Note, though, that none of the columns in the chart are labeled "realist", and if we take "realist" at face value, it would seem like the closest thing to it is the second from the left column, "ontologically real wave function", which gives a different set of interpretations.

So probably the OP needs to define what he means by "realist" and "anti-realist" before we can answer further questions.
 
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PeterDonis
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probably the OP needs to define what he means by "realist" and "anti-realist"
In the OP, we have:

the anti-realist interpretation adds to this by saying that it doesn't make sense to talk about the system prior to measurement
To me, this means that "realist" could be either of the two columns in the Wikipedia chart that have been cited. So, @Lynch101, which is it? Does "anti-realist" mean the wave function is not ontologically real, or does it mean lack of counterfactual definiteness?
 
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Note, though, that none of the columns in the chart are labeled "realist", and if we take "realist" at face value, it would seem like the closest thing to it is the second from the left column, "ontologically real wave function", which gives a different set of interpretations.

So probably the OP needs to define what he means by "realist" and "anti-realist" before we can answer further questions.
I had qualified my comment with a suggested definition of there being a state even when unmeasured, which seemed to align with the OP wording of : "saying that it doesn't make sense to talk about the system prior to measurement" which is almost exactly the counterfactual definiteness wording.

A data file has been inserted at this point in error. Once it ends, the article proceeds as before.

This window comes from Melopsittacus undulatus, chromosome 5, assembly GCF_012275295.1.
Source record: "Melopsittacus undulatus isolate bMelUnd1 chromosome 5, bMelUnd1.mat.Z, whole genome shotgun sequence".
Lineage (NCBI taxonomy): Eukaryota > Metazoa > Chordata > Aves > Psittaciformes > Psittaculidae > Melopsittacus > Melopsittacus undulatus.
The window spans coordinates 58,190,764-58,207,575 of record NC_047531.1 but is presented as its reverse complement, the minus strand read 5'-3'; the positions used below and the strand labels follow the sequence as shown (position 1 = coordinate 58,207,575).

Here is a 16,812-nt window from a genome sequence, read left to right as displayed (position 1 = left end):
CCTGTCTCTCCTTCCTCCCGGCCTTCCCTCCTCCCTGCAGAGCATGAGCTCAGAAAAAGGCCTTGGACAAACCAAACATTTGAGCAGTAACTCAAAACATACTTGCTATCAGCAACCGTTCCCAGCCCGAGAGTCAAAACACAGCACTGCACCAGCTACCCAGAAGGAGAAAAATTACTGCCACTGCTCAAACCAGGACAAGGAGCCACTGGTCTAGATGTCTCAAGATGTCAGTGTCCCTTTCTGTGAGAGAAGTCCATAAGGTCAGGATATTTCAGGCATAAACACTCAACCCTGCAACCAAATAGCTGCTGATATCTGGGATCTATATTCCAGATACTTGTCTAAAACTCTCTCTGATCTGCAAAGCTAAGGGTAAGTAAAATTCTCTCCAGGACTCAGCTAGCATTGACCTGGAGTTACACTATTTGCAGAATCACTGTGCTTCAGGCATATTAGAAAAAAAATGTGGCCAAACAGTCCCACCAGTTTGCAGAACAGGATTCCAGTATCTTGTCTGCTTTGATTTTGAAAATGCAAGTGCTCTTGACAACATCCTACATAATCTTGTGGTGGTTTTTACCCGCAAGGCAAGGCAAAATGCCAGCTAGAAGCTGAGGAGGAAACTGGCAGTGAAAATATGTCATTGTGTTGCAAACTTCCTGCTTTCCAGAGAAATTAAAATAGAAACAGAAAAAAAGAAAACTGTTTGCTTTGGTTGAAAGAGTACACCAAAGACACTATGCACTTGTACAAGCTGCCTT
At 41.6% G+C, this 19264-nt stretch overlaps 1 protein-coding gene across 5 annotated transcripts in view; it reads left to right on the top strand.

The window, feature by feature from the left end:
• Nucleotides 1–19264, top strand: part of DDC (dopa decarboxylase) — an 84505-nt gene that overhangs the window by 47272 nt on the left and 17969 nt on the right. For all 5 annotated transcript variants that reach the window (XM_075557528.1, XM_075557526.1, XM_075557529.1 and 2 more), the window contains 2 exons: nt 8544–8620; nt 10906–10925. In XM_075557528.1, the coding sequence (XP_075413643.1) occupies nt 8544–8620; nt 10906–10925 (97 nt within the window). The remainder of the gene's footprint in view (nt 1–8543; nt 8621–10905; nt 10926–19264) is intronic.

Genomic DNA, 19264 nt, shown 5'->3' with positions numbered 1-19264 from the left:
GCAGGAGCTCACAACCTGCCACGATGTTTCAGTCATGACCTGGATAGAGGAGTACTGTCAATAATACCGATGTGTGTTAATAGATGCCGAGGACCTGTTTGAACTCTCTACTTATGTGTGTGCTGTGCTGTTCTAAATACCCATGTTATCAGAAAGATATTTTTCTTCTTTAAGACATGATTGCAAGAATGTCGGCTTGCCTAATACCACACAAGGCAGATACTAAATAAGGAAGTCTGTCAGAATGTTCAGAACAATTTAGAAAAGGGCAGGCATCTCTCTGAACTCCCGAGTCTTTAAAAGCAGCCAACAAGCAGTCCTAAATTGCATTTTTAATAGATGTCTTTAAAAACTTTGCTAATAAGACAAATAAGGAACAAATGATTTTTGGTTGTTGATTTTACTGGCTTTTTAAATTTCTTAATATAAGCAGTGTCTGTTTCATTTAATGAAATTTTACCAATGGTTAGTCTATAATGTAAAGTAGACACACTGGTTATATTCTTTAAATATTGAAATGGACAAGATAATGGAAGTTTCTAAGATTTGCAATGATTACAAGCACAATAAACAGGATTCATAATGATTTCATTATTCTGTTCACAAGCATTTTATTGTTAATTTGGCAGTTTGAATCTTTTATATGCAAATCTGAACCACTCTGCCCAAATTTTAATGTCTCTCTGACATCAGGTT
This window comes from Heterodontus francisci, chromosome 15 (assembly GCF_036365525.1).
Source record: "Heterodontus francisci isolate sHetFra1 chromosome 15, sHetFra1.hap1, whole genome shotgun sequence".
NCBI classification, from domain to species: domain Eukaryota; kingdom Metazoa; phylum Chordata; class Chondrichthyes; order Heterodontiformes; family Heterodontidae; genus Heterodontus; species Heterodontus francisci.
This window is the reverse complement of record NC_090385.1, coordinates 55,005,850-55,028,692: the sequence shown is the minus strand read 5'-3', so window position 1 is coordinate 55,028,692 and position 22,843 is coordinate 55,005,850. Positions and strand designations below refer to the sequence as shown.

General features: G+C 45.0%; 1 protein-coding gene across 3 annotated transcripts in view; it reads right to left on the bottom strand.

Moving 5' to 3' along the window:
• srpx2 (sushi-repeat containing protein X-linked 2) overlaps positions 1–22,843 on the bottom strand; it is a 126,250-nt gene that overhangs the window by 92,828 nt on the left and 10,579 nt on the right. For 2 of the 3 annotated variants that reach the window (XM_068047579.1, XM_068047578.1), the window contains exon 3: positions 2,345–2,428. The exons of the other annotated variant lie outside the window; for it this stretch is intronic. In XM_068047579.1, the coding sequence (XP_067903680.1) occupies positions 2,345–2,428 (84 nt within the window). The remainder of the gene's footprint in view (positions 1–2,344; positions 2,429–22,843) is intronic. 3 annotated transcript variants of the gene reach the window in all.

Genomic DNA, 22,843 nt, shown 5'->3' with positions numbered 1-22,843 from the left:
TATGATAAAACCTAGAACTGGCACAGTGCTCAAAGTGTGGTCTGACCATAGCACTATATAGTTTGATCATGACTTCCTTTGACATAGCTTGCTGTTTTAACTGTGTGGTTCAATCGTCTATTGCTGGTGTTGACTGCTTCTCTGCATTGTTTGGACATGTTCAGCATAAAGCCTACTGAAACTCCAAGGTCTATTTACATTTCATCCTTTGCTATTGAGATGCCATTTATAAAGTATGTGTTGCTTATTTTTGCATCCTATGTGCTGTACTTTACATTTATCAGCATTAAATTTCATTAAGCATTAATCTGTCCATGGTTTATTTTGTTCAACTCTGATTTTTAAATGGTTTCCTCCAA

That wording doesn't seem to align at all with the "ontologically real wave function", so I didn't assume that column.
That column is closer to 'reality is real' than the counterfactual column. My take on that subject is that you don't have to explain the reality of whatever you consider to be real if you don't posit the reality of it. All the answers to the classic "why is there something instead of nothing" seem to commit some sort of fallacious reasoning.
I digress. This is a physics site, not a philosophy site, but QM interpretation is a philosophical topic after all.
 
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PeterDonis
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a suggested definition of there being a state even when unmeasured
And interpretations that say the wave function is ontologically real also make that claim, so they also say it does make sense to talk about the system prior to measurement. In other words, both columns--the "ontologically real wave function" column and the "counterfactually definite" column--qualify as "realist" according to the OP's definition, but they give a different list of interpretations. So the OP needs to clarify which list he means.
 
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All the equipment and materials
Maybe, but i mean who/what make real that stuf.
 
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Paul Colby
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Maybe, but i mean who/what make real that stuf.
The people that designed and built it. Signal generators or vacuum pumps are as real as it gets.
 
  • #11
Lynch101
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I'll try to outline my understanding of "anti-realism" in the context of QM by outlining [my interpretation] of certain statements I've encountered. The wiki article that @Halc posted might be helpful as a starting point.

wiki said:
A realist stance seeks the epistemic and the ontic, whereas an antirealist stance seeks epistemic but not the ontic. In the 20th century's first half, antirealism was mainly logical positivism, which sought to exclude unobservable aspects of reality from scientific theory.

Since the 1950s, antirealism is more modest, usually instrumentalism, permitting talk of unobservable aspects, but ultimately discarding the very question of realism and posing scientific theory as a tool to help humans make predictions, not to attain metaphysical understanding of the world. The instrumentalist view is carried by the famous quote of David Mermin, "Shut up and calculate", often misattributed to Richard Feynman.
This seems to describe the evolution of the "anti-realist" position from one that seeks to exclude unobservable aspects of reality* from scientific theory through to a purely instrumentalist, "shut up and calculate" (SUAC) one.

The purely instrumentalist, SUAC position isn't really an interpretation of QM, insofar as it remains agnostic on interpretational questions. For that reason I would distinguish it from an "anti-realist" interpretation, which would be one which excludes unobservable aspects.